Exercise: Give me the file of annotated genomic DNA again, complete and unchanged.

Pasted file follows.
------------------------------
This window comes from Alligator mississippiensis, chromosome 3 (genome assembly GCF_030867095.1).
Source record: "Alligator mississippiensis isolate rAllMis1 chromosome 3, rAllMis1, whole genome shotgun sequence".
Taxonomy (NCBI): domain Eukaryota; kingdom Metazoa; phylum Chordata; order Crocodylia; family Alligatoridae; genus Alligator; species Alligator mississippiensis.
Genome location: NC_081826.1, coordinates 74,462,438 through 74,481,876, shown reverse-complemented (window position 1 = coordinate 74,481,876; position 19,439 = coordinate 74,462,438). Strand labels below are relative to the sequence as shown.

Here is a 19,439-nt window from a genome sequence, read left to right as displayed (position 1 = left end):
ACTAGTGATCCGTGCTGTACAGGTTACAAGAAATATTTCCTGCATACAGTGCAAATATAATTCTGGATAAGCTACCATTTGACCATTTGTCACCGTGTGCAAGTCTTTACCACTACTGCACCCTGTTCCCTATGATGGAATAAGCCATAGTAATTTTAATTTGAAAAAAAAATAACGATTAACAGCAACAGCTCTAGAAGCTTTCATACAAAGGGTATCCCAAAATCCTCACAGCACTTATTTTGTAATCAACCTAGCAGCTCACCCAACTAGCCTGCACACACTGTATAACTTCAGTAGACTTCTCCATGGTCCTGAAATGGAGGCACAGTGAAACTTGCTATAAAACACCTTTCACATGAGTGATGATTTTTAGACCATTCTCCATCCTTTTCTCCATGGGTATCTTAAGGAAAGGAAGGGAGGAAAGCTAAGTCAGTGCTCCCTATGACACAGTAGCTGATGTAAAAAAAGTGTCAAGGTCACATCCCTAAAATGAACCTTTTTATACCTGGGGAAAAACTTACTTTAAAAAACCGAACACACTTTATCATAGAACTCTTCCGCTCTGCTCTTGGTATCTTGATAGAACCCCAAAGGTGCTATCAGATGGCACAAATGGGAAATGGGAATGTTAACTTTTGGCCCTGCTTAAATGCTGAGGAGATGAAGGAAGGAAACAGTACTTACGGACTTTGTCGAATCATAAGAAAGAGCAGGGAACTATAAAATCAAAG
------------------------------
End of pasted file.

This window comes from Alligator mississippiensis, chromosome 3 (genome assembly GCF_030867095.1).
Source record: "Alligator mississippiensis isolate rAllMis1 chromosome 3, rAllMis1, whole genome shotgun sequence".
Taxonomy (NCBI): domain Eukaryota; kingdom Metazoa; phylum Chordata; order Crocodylia; family Alligatoridae; genus Alligator; species Alligator mississippiensis.
Genome location: NC_081826.1, coordinates 74,462,438 through 74,481,876, shown reverse-complemented (window position 1 = coordinate 74,481,876; position 19,439 = coordinate 74,462,438). Strand labels below are relative to the sequence as shown.

Here is a 19,439-nt window from a genome sequence, read left to right as displayed (position 1 = left end):
ACTAGTGATCCGTGCTGTACAGGTTACAAGAAATATTTCCTGCATACAGTGCAAATATAATTCTGGATAAGCTACCATTTGACCATTTGTCACCGTGTGCAAGTCTTTACCACTACTGCACCCTGTTCCCTATGATGGAATAAGCCATAGTAATTTTAATTTGAAAAAAAAATAACGATTAACAGCAACAGCTCTAGAAGCTTTCATACAAAGGGTATCCCAAAATCCTCACAGCACTTATTTTGTAATCAACCTAGCAGCTCACCCAACTAGCCTGCACACACTGTATAACTTCAGTAGACTTCTCCATGGTCCTGAAATGGAGGCACAGTGAAACTTGCTATAAAACACCTTTCACATGAGTGATGATTTTTAGACCATTCTCCATCCTTTTCTCCATGGGTATCTTAAGGAAAGGAAGGGAGGAAAGCTAAGTCAGTGCTCCCTATGACACAGTAGCTGATGTAAAAAAAGTGTCAAGGTCACATCCCTAAAATGAACCTTTTTATACCTGGGGAAAAACTTACTTTAAAAAACCGAACACACTTTATCATAGAACTCTTCCGCTCTGCTCTTGGTATCTTGATAGAACCCCAAAGGTGCTATCAGATGGCACAAATGGGAAATGGGAATGTTAACTTTTGGCCCTGCTTAAATGCTGAGGAGATGAAGGAAGGAAACAGTACTTACGGACTTTGTCGAATCATAAGAAAGAGCAGGGAACTATAAAATCAAAG